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ReliefWeb - Updates

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    Source: Agency for Technical Cooperation and Development
    Country: Mali

    Depuis le début du conflit en 2012, le Mali fait face à une crise humanitaire de grande ampleur. Les conflits qui sévissent dans les régions du nord du pays et les affrontements entre groupes rebelles ont accentué les besoins déjà importants des populations, notamment des plus vulnérables. Selon l’évaluation humanitaire menée par OCHA en 2016, 2,5 millions de personnes ont toujours besoin d’une assistance humanitaire au Mali. La situation est complexe et les difficultés d’accès à l’eau et à la nourriture, les risques d’insécurité alimentaire, la perte des moyens de subsistance, l’accès à la santé et l’éducation sont encore un combat quotidien pour de nombreux ménages de la région. La région de Ménaka, parmi les régions les plus vulnérables, a été fortement affectée. L’inflation des prix des denrées alimentaires due à la crise a eu un impact drastique sur les revenus des ménages et leurs ressources. Par conséquent, l’accès à la nourriture et aux moyens de subsistance pose de sérieuses difficultés et la capacité de nombreuses familles à subvenir à leurs besoins alimentaires primaires est devenu un défi auquel elles sont confrontées au quotidien.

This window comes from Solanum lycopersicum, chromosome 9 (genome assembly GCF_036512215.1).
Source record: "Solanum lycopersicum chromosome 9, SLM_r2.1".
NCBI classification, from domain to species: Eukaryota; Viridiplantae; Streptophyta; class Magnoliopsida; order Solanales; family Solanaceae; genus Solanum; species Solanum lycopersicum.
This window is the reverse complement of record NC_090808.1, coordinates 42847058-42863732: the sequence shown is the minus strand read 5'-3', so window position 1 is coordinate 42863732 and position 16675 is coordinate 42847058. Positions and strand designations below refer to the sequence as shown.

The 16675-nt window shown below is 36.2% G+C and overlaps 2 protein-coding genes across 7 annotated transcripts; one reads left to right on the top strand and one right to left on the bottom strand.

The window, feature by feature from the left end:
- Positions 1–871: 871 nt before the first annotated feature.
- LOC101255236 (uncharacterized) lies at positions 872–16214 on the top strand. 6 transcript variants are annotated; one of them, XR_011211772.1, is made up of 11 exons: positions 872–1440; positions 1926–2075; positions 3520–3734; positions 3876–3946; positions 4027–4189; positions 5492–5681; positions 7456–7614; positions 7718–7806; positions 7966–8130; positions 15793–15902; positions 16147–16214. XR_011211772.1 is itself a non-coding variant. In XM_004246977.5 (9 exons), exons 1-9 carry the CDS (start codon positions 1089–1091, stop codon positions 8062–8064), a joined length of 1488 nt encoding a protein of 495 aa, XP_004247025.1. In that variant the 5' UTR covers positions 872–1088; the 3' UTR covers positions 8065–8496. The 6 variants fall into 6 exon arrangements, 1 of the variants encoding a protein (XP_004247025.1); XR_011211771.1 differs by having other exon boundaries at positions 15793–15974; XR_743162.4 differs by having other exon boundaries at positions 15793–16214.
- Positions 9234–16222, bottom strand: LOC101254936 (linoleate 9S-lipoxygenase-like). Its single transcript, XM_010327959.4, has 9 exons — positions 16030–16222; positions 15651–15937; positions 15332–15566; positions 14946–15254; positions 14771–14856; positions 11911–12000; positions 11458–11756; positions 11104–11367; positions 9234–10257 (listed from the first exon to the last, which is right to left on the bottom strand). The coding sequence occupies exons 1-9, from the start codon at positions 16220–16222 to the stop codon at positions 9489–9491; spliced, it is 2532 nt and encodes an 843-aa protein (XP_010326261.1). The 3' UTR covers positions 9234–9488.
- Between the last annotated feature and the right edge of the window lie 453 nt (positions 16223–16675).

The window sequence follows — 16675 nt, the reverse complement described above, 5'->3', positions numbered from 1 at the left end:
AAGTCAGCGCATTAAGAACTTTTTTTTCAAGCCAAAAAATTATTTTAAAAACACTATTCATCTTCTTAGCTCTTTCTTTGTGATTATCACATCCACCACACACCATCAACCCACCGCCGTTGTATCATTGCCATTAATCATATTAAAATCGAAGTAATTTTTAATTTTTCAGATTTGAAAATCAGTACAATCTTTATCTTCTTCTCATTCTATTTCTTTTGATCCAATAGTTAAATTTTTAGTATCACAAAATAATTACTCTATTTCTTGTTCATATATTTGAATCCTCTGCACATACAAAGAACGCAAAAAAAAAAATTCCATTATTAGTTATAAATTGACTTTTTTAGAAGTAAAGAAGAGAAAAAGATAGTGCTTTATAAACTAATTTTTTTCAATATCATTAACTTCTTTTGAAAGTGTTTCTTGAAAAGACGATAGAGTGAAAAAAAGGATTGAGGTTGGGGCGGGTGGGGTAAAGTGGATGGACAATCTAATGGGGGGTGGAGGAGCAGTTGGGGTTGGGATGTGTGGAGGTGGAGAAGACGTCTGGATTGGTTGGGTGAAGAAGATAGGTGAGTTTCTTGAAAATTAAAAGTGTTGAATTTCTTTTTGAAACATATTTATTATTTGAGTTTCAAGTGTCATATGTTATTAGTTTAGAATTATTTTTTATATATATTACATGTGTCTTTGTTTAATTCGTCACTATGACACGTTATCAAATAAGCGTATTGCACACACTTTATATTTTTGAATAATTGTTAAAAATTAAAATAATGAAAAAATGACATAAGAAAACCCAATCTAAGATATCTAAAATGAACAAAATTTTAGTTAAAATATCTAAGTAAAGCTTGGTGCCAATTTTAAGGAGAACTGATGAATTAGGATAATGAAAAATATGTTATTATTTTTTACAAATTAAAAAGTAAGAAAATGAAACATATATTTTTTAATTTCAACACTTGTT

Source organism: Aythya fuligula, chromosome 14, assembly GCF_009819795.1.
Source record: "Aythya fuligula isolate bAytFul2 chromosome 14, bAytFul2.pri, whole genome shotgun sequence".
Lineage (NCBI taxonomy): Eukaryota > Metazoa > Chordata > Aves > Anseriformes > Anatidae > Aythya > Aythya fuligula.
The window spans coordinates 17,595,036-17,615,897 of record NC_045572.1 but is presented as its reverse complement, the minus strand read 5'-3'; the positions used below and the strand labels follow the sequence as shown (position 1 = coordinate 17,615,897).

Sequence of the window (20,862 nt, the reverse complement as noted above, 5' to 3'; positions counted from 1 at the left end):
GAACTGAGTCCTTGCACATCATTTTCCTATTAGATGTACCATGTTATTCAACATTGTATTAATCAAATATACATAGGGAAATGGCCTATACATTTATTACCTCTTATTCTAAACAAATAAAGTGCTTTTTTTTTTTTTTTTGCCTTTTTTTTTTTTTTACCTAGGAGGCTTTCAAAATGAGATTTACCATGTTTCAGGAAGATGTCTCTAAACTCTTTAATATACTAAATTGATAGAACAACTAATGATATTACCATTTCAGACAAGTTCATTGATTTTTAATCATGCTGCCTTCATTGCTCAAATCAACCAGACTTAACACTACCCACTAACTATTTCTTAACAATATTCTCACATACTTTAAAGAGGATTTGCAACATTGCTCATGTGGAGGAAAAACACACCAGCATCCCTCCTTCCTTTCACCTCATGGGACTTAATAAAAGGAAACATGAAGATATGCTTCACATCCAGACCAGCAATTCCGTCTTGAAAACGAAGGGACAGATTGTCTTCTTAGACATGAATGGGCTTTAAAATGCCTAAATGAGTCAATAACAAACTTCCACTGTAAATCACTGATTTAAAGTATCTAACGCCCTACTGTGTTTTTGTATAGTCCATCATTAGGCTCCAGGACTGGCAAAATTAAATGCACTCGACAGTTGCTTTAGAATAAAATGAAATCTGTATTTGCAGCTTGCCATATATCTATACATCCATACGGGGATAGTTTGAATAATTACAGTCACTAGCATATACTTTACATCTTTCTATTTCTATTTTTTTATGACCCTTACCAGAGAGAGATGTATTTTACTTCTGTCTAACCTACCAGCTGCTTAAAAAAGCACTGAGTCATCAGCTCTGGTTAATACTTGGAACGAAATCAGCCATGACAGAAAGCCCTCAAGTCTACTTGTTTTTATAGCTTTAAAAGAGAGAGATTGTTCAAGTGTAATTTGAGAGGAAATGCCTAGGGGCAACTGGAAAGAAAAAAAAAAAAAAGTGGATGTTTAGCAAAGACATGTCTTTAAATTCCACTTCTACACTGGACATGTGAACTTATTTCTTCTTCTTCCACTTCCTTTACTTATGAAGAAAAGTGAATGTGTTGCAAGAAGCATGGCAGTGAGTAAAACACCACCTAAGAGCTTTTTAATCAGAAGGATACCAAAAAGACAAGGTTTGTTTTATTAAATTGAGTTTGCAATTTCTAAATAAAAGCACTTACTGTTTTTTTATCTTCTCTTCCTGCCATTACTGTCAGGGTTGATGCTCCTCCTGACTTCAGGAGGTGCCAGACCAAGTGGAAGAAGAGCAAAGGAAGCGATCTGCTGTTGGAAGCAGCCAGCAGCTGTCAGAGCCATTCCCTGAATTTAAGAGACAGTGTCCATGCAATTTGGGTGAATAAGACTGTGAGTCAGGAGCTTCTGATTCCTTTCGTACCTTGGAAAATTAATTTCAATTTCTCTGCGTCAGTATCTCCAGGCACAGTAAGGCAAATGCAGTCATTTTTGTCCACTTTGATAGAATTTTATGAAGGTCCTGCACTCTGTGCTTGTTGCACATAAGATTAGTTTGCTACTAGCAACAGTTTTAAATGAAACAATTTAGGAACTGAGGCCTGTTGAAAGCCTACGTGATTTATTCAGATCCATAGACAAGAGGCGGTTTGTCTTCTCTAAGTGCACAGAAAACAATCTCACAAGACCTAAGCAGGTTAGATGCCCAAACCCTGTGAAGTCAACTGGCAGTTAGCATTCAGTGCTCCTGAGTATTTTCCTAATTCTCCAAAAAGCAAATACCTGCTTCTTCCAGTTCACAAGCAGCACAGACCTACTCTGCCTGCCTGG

Soutenir la reconstitution durable des cheptels